Senate Moves Health Reform Debate Forward

The Senate voted 60-39 this weekend to begin debate on its version of the health care reform bill. According to early analysis, the Senate bill would impose new regulations on the health insurance industry and create regional insurance exchanges that include a public insurance option.

The bill would outlaw insurance company policies that deny coverage based on preexisting conditions, gender or lifetime caps on claims. In addition, the bill would allow laid-off workers to keep the insurance they have.

The bill would pay for reform through a combination of new taxes on the richest Americans and on insurance companies with the most expensive insurance plans. The $849 billion price tag would also be covered by ending huge government payouts to the privatized Medicare plans created by the Bush administration.

The bill, known as the Patient Protection and Affordable Care Act, would require everyone to buy health insurance. It would assist low and moderate income Americans to do this with new subsidies.

It also mandates employers in larger firms to buy insurance for their employees. Small businesses would see new tax credits and subsidies to buy coverage.

The Senate bill would give consumers the choice among insurance that either include or exclude abortion coverage, but would deny federal funds to pay for abortions.

The bill would also provide new protections for America’s elderly against abuse and neglect, a measure sought by Sen. Blanche Lincoln, D-Ark.

In a statement, Debra L. Ness, president of the National Partnership for Women and Families, applauded the release of the Senate bill. “The introduction of the Senate's health insurance reform bill puts us closer than ever to providing families in America with insurance coverage they can count on,” she said.

The Senate bill “would prevent insurance companies from denying or dropping coverage based on gender, age, or a pre-existing condition,” Ness added. “It also triggers some badly needed changes to the way we pay for and deliver health care that would result in both quality improvements and cost-savings.”

Director of White House Office of Health Reform Nancy-Ann DeParle expressed strong optimism about the final passage of the bill. “The challenges facing our health care system aren’t new,” she told reporters late last week. “We know they’ll get worse if we fail to act. “

A letter from 20 leading health economists to President Obama this week praised the Senate bill because “it will reduce long-term deficits, improve the quality of care, and put the nation on a firm fiscal footing.”

In an e-mail to constituents, Sen. Debbie Stabenow, D-Mich., said that bill will go through a dramatic amendments process before final passage. “At the end of this process,” she explained, “I hope to support legislation that stops unfair practices by insurance companies, makes health care affordable for families and small businesses, and protects Medicare for years to come.”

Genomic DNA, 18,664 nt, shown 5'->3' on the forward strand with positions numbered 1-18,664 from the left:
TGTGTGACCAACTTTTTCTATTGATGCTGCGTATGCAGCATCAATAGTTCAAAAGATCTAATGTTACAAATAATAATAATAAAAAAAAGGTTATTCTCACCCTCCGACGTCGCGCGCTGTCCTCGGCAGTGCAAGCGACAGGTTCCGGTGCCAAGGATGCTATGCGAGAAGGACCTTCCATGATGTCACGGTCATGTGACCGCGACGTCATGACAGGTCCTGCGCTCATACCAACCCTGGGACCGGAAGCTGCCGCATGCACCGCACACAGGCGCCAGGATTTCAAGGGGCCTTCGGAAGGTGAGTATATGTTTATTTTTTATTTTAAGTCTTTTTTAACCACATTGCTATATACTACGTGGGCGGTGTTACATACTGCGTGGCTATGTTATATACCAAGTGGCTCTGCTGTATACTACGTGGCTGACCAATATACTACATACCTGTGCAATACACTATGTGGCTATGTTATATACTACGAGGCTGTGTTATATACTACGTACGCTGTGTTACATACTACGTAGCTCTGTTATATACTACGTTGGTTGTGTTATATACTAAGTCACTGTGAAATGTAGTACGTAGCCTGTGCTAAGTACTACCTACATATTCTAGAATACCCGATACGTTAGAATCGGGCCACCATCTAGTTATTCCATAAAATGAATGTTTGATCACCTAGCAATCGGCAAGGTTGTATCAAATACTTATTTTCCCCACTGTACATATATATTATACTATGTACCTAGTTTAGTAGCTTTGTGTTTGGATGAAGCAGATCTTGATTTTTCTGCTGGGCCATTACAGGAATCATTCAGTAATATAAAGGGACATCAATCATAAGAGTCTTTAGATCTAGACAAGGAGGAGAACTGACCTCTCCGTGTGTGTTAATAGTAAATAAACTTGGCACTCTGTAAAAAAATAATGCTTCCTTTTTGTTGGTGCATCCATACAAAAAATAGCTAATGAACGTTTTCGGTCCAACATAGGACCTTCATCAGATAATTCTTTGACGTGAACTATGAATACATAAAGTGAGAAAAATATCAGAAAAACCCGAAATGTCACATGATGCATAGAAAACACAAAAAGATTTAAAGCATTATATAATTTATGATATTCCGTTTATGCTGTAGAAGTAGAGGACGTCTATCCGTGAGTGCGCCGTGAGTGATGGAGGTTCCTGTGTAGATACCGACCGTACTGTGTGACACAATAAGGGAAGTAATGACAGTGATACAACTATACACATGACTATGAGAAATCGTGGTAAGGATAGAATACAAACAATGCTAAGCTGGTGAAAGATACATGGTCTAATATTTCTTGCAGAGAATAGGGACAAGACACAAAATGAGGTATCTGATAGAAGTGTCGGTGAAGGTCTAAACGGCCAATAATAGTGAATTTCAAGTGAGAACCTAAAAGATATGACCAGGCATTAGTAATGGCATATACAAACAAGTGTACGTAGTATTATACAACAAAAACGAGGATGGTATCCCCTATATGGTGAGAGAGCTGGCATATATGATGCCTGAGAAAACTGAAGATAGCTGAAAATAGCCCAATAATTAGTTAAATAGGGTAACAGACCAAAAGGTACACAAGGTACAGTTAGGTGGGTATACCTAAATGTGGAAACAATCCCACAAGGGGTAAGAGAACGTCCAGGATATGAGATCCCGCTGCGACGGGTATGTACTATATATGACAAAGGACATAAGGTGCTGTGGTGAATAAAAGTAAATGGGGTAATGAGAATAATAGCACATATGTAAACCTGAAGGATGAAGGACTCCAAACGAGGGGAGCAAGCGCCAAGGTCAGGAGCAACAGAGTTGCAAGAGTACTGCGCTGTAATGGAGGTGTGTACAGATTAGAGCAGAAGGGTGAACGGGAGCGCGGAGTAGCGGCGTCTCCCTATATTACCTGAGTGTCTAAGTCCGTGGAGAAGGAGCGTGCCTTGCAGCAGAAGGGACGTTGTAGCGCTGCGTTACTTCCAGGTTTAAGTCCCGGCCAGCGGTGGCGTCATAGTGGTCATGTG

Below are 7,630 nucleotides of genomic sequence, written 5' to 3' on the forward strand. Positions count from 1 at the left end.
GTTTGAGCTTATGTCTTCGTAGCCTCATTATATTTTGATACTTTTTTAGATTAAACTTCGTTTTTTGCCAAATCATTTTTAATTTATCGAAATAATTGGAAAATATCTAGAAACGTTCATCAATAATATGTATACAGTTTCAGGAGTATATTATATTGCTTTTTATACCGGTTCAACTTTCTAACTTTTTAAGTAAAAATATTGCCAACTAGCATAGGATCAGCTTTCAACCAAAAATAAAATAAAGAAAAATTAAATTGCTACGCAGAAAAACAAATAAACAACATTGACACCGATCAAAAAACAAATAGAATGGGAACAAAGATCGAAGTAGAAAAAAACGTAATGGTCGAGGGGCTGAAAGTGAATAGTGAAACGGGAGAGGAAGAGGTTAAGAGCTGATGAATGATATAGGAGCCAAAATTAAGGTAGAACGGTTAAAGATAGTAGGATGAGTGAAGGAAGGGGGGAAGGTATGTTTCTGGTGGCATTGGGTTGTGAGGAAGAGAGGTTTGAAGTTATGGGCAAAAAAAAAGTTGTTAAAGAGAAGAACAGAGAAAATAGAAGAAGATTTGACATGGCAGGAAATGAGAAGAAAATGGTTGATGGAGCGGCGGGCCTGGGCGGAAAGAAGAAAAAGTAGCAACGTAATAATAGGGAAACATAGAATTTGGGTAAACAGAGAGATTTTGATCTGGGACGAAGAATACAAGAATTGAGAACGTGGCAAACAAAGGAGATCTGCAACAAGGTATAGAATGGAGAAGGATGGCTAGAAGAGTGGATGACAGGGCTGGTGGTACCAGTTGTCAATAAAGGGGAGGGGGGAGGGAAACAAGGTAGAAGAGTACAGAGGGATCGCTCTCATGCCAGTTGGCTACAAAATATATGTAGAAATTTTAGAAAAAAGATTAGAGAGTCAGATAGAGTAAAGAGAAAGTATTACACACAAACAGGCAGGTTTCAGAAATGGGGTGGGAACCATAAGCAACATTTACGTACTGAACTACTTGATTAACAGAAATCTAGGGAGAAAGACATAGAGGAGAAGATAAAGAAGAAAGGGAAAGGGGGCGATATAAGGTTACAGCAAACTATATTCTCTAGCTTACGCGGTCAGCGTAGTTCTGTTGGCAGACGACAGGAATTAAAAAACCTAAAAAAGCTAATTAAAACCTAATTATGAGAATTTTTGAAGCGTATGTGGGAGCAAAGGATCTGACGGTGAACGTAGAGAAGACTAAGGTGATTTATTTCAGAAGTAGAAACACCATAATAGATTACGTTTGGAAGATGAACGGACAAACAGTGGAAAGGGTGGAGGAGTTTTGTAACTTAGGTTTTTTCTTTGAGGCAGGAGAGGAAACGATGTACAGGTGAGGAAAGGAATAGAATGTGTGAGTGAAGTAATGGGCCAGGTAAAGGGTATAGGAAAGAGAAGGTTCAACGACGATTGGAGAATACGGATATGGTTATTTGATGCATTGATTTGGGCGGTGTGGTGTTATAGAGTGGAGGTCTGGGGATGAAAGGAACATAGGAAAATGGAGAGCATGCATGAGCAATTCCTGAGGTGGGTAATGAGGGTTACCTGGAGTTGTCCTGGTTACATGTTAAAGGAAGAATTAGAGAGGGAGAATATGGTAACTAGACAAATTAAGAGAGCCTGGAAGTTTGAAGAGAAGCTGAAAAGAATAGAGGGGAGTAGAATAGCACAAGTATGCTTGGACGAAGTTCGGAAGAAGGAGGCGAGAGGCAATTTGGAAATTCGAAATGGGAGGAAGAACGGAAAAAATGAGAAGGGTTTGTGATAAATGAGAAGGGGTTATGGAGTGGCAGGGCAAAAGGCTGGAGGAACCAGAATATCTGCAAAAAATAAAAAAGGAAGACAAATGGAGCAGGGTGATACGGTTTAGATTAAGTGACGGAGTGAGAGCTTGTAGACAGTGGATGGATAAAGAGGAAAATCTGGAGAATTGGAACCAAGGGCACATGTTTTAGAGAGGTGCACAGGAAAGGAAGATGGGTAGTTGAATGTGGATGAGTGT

Sen. Mary Landrieu, in a floor speech before the vote to begin debate, said that her support for reforms centers fixing the impact of the current broken health system on small businesses. “The unpredictable and unsustainable and skyrocketing cost of healthcare to small businesses in America is damaging their ability to grow,” she noted.

A White House Council of Economic Advisors report last summer indicated that small business owners pay an 18 percent premium on health insurance plans for themselves and their employees. Small business owners say that rising premiums have made health coverage unaffordable.

President Obama lauded the release of the new bill and urged quick action. “From day one, our goal has been to enact legislation that offers stability and security to those who have insurance and affordable coverage to those who don’t, and that lowers costs for families, businesses and governments across the country,” the president said in a statement Nov. 18.

On the eve of the vote to begin debate, the Obama administration declared its full support for passage of the Senate bill. “This bill provides the necessary health reforms that the Administration seeks – affordable, quality care within reach for the tens of millions of Americans who do not have it today, and stability and security for the hundreds of millions who do,” a White House statement read.

According to Majority Leader Harry Reid's office, the bill would reduce the federal deficit, control the growth of health care costs and provide nearly universal coverage. A CBO score of the bill agreed. In the first decade the reform package would reduce the deficit by almost $130 billion and another $650 billion the next decade.

A majority of Americans appear to support major provisions in the new bill. A recent poll by the Associated Press showed that almost six in 10 Americans support raising taxes on the wealthiest Americans to pay for health reform. Several other polls show that a majority of Americans want health reform to include the choice of a public insurance plan.

Reid’s office said that the bill should be ready for amendments after the Thanksgiving recess.